"Those who dwell...among the beauties and mysteries of the earth are never alone or weary of life."--Rachel Carson, environmentalist, 1956
2009 Ford F250 XL
2006 Dutchmen 25F
Me & DH in non-parenting mode!
AS I mentioend years ago we had the pop up (and I wouldn't have a problem having another one right now if that is all I could have), we now have a 31' bunkhouse. While it's roomy enough for us, we have learned that the set up is not all the best for us. We hav one child and we got the bunkhouse so she would have her own area and because we thought she would have friends come with her. We are on our 3rd year with it and no friends have come with us and she prefers to sleep on the sofa! So the space in the bunkhouse is wasted for us, except for some storage. We would like our bathroom and bedroom are to be a little bigger. Kitchen and living area is fine, but the sofa could be more comfortable. We also want more windows. WE had considered moving up to a 5th wheel. It's something we could do right now, but we are also considering a Class C. One benefit is not towing something as large as long trailer with a long truck. No hooking up/unhooking (unless we have a toad). We will also go with the smallest we can stand. It will be a couple years before we can even think about getting one and our daughter will start getting older as well. Soon she will not want to go with us. We figure it will be our camper before we retire. Then when we retire, we will get something else. As it is now, we bought a truck to pull our camper. It really doesn't get driven much any other time. With what we pay for our truck and camper monthly right now, we could have a nice Class C paid for in about 7 or 8 years...and thats not including the down payment.
Get what you feel is right for you and your budget.... just know that once you get something, the bug will bite and you will end up with something else later on...lol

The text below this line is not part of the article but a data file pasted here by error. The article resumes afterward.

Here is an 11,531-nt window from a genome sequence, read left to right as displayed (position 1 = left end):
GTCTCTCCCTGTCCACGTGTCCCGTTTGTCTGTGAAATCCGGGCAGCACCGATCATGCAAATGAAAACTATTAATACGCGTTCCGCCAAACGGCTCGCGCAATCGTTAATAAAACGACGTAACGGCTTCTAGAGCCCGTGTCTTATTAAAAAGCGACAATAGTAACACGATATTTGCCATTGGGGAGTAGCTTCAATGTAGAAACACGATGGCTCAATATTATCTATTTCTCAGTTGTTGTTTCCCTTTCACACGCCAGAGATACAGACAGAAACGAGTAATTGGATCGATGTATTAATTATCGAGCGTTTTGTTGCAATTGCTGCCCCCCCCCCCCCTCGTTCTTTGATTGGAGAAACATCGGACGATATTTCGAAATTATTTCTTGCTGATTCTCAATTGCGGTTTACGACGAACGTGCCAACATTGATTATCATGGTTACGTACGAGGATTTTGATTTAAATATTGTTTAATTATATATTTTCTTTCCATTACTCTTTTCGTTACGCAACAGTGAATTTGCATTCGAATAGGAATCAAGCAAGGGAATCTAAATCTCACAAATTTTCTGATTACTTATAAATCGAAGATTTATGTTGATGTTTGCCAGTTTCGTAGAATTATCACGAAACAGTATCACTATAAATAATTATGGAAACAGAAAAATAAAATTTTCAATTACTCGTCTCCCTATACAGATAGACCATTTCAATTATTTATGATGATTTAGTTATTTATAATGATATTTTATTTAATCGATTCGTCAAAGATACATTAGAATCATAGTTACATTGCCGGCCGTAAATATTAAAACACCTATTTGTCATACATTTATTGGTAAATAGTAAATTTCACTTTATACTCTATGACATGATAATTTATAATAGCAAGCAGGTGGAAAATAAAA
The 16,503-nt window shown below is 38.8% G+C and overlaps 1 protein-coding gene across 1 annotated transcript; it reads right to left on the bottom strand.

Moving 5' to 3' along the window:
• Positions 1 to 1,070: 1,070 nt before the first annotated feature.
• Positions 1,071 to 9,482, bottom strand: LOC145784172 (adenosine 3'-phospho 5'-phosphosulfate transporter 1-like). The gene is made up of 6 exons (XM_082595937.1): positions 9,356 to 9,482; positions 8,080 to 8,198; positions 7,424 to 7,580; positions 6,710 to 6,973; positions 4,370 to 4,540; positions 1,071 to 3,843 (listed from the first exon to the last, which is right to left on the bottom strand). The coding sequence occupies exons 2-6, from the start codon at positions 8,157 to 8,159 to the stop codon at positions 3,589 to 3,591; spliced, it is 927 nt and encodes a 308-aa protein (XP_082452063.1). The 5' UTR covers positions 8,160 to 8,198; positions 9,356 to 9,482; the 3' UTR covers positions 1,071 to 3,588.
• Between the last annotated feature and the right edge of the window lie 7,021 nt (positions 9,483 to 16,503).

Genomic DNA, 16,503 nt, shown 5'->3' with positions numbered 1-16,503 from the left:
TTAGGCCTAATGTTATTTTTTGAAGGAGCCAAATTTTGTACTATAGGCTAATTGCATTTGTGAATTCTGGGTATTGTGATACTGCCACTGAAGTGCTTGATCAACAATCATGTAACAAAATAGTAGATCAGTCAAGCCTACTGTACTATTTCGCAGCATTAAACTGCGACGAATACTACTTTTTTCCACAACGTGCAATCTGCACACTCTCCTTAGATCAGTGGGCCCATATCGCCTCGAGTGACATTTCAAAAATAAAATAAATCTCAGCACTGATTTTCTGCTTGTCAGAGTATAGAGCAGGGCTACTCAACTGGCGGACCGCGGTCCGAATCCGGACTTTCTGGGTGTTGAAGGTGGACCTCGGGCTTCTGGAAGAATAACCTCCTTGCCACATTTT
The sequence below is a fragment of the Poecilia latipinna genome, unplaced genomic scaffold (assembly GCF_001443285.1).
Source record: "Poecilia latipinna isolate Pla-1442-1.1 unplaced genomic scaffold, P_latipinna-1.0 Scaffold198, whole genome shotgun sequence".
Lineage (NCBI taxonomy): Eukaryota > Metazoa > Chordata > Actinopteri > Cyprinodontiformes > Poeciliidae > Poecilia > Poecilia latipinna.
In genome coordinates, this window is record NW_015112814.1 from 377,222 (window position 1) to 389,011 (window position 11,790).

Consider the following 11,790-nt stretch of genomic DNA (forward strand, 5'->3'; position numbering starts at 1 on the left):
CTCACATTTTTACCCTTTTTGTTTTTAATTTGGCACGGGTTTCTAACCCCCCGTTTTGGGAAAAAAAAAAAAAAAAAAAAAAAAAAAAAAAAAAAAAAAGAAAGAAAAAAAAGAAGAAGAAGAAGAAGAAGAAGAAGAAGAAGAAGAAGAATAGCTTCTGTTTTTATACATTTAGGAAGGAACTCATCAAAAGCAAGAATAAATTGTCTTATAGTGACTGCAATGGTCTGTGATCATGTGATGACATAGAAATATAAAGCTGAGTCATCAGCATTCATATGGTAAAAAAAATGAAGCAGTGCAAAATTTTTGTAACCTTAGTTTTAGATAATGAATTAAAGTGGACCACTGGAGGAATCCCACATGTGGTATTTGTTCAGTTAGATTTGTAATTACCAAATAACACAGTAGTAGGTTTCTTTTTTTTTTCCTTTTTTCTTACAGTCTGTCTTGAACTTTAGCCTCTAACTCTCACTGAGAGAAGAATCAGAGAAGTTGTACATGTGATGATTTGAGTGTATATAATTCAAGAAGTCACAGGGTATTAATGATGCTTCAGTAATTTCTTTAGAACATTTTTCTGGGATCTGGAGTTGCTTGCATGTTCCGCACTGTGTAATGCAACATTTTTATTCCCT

When deciding on what to get you need to look at what your camping style is. Will you be camping in RV resorts with full hook ups (water, electric and sewer hook up at site), state parks with partial hook ups (ie water/electric sites), or boon docking (no hook ups)? This will determine how big of tanks (fresh, grey and black) you need. What seasons and weather will you be camping in? Do you need extra insulation (ie a polar package)? From what I understand, State parks out west can also dictate the length of what camping unit you get (ask others for max length in these parks).
Next look at your needs. Do you have kids? If so do you need bunks? A quad bunk is probably out for your TV but 2 bunks is not necessarily out. How many people do you need to sleep? What styles do you like? ie murphy bed, queen bed, rear bath? etc. Go sit as a family/couple in a few different trailers (or whatever types of RV's you are considering) with the doors closed. Imagine how you would use the unit. Think about where you would put things (ie DW's clothes in that cabinet, dishes in this cabinet, chairs under the bed etc). Act out your daily activities (ie DW cooks, DH watches TV, walks to bathroom, any kids play etc), imagine walking around pets etc. This will help you to narrow down your choices. We created a spreadsheet with options that were important to us across the top (ie bunks, weight, tank size etc) and model/make down the side. This allowed us to determine what models would work for us and helped us to narrow down our decisions.
Once you get an idea of what you are looking for in a floorplan come back to us and we can help you to come up with some options. Happy hunting!
One thing to remember is you are the one buying and using the RV. Take your MIL and Father's advice, but temper it with the fact that your needs are different from theirs. I bought my last TT from my parents when they decided to move to a MH. Some of the things they liked about that TT, were the things I liked the least. My current TT was bought for my needs, not theirs, although their opinion mattered when I was looking.
I want to say thanks for all the advice. We have eliminated hybrids from our search. I just wont have time to give the canvas the attention it will need to prevent failure. We don't have the ability to put a RV in the drive way, so we will be storing at a facility.
We went and visited all the major RV dealers today in the area. Kept notes and took pictures. The good news is we have narrowed to two different vendor models from the same dealer.
Started the financing process. Yippie. Now the last question for us to answer is.. To Airbag or not to Airbag?! that is the question..